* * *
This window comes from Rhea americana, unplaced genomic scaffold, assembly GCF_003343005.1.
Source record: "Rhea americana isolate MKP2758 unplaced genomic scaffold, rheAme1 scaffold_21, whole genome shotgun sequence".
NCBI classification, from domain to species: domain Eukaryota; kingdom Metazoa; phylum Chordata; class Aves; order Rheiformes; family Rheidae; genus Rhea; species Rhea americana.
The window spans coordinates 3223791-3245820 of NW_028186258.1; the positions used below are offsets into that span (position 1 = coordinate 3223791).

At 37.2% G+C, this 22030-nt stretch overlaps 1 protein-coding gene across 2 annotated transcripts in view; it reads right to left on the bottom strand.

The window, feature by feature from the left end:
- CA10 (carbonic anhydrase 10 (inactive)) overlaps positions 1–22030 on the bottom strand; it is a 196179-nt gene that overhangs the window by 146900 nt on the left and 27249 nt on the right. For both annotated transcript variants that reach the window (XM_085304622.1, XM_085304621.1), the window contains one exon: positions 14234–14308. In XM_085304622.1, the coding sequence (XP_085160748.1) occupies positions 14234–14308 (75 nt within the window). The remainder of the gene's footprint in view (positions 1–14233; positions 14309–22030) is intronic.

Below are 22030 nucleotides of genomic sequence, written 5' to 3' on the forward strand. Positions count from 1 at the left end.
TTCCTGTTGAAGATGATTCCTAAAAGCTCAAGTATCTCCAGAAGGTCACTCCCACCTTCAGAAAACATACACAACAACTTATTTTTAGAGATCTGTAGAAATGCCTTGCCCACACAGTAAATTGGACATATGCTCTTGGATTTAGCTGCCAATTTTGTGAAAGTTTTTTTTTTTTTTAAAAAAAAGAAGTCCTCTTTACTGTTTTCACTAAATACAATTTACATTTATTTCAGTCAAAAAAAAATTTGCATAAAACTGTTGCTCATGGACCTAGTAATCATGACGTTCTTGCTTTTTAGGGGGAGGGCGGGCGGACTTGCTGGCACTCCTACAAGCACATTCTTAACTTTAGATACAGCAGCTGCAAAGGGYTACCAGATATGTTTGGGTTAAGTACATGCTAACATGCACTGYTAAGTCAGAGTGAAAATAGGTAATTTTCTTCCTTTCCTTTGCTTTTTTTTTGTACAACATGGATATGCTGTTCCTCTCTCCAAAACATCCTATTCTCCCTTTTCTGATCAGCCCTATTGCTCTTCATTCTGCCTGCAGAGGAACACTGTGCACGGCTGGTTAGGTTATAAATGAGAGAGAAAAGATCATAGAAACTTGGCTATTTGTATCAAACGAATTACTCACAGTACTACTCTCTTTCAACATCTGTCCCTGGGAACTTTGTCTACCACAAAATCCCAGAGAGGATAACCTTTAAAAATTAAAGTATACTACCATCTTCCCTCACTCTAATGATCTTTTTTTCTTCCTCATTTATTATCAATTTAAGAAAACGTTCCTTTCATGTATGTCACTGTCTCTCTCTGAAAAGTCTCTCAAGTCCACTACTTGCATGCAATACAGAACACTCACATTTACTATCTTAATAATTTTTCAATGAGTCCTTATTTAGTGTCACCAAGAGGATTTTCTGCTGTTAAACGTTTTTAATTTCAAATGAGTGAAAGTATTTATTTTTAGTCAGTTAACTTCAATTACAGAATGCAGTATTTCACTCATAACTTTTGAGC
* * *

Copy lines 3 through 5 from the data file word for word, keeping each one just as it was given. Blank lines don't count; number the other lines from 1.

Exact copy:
NCBI classification, from domain to species: domain Eukaryota; kingdom Metazoa; phylum Chordata; class Aves; order Rheiformes; family Rheidae; genus Rhea; species Rhea americana.
The window spans coordinates 3223791-3245820 of NW_028186258.1; the positions used below are offsets into that span (position 1 = coordinate 3223791).

At 37.2% G+C, this 22030-nt stretch overlaps 1 protein-coding gene across 2 annotated transcripts in view; it reads right to left on the bottom strand.